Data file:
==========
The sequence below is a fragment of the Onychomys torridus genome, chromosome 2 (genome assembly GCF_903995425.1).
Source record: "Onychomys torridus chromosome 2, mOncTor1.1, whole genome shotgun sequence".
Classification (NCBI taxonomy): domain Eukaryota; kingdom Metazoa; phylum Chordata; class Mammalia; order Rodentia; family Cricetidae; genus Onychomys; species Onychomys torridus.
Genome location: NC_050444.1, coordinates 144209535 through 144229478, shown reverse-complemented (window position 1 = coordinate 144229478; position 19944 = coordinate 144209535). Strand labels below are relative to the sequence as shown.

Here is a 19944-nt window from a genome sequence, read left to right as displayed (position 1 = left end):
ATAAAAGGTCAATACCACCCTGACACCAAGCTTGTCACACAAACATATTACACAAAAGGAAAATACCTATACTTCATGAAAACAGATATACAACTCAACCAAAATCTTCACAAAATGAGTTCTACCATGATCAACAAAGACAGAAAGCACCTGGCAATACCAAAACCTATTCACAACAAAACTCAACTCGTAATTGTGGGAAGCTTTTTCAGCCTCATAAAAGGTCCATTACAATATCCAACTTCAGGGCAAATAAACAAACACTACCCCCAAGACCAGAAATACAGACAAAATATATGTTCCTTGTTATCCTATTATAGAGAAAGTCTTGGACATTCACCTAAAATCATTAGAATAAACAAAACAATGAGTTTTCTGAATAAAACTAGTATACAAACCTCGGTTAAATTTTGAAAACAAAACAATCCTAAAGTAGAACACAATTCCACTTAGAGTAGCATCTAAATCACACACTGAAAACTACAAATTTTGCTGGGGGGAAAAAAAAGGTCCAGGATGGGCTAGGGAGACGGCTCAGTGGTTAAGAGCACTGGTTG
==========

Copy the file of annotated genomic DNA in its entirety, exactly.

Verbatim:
The sequence below is a fragment of the Onychomys torridus genome, chromosome 2 (genome assembly GCF_903995425.1).
Source record: "Onychomys torridus chromosome 2, mOncTor1.1, whole genome shotgun sequence".
Classification (NCBI taxonomy): domain Eukaryota; kingdom Metazoa; phylum Chordata; class Mammalia; order Rodentia; family Cricetidae; genus Onychomys; species Onychomys torridus.
Genome location: NC_050444.1, coordinates 144209535 through 144229478, shown reverse-complemented (window position 1 = coordinate 144229478; position 19944 = coordinate 144209535). Strand labels below are relative to the sequence as shown.

Here is a 19944-nt window from a genome sequence, read left to right as displayed (position 1 = left end):
ATAAAAGGTCAATACCACCCTGACACCAAGCTTGTCACACAAACATATTACACAAAAGGAAAATACCTATACTTCATGAAAACAGATATACAACTCAACCAAAATCTTCACAAAATGAGTTCTACCATGATCAACAAAGACAGAAAGCACCTGGCAATACCAAAACCTATTCACAACAAAACTCAACTCGTAATTGTGGGAAGCTTTTTCAGCCTCATAAAAGGTCCATTACAATATCCAACTTCAGGGCAAATAAACAAACACTACCCCCAAGACCAGAAATACAGACAAAATATATGTTCCTTGTTATCCTATTATAGAGAAAGTCTTGGACATTCACCTAAAATCATTAGAATAAACAAAACAATGAGTTTTCTGAATAAAACTAGTATACAAACCTCGGTTAAATTTTGAAAACAAAACAATCCTAAAGTAGAACACAATTCCACTTAGAGTAGCATCTAAATCACACACTGAAAACTACAAATTTTGCTGGGGGGAAAAAAAAGGTCCAGGATGGGCTAGGGAGACGGCTCAGTGGTTAAGAGCACTGGTTG